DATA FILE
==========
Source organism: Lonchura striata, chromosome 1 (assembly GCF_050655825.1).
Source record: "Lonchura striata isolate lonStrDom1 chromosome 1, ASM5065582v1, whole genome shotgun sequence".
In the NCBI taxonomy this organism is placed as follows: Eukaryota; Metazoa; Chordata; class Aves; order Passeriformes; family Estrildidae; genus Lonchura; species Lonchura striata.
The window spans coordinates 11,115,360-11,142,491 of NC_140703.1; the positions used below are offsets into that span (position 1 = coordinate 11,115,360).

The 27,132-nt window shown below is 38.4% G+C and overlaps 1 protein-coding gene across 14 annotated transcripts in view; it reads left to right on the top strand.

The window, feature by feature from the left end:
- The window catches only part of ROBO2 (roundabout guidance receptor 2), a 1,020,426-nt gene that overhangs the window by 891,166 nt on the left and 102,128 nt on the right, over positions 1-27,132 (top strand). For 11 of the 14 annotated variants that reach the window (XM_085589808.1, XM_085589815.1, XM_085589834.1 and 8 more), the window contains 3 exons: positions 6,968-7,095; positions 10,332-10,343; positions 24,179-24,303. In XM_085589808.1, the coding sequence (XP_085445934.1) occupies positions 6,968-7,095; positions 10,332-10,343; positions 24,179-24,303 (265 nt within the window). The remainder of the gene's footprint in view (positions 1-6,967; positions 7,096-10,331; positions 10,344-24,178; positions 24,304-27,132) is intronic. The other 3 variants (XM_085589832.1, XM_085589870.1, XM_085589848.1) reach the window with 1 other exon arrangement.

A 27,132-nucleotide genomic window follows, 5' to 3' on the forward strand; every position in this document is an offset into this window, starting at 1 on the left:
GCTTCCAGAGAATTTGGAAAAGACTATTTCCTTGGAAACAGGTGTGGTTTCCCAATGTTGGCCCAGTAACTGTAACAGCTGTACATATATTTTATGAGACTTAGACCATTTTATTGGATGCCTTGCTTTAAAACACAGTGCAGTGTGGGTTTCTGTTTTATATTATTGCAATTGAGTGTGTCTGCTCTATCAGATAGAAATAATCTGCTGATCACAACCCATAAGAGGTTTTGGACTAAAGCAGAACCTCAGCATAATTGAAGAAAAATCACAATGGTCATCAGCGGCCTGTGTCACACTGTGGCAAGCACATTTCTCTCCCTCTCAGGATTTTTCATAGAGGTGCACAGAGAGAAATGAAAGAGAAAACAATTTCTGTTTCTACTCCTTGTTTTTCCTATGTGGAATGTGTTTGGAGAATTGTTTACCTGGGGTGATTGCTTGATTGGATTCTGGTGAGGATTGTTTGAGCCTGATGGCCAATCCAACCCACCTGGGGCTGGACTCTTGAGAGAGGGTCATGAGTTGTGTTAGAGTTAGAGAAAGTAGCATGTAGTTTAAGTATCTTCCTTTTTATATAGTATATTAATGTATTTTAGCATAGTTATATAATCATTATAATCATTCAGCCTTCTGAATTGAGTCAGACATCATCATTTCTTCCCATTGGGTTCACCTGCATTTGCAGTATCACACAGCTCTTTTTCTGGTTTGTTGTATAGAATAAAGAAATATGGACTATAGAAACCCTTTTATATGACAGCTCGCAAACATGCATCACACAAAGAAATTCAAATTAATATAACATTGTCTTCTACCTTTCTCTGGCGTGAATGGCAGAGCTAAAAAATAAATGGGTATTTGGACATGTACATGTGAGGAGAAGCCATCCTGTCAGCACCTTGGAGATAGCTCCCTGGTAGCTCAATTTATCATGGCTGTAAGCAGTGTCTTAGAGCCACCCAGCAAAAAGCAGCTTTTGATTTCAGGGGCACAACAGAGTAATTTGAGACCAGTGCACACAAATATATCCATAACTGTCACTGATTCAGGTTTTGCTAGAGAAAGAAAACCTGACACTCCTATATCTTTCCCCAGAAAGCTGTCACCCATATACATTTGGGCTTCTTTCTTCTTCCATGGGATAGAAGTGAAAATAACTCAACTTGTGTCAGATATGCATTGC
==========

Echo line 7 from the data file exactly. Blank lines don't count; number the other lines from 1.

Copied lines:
- The window catches only part of ROBO2 (roundabout guidance receptor 2), a 1,020,426-nt gene that overhangs the window by 891,166 nt on the left and 102,128 nt on the right, over positions 1-27,132 (top strand). For 11 of the 14 annotated variants that reach the window (XM_085589808.1, XM_085589815.1, XM_085589834.1 and 8 more), the window contains 3 exons: positions 6,968-7,095; positions 10,332-10,343; positions 24,179-24,303. In XM_085589808.1, the coding sequence (XP_085445934.1) occupies positions 6,968-7,095; positions 10,332-10,343; positions 24,179-24,303 (265 nt within the window). The remainder of the gene's footprint in view (positions 1-6,967; positions 7,096-10,331; positions 10,344-24,178; positions 24,304-27,132) is intronic. The other 3 variants (XM_085589832.1, XM_085589870.1, XM_085589848.1) reach the window with 1 other exon arrangement.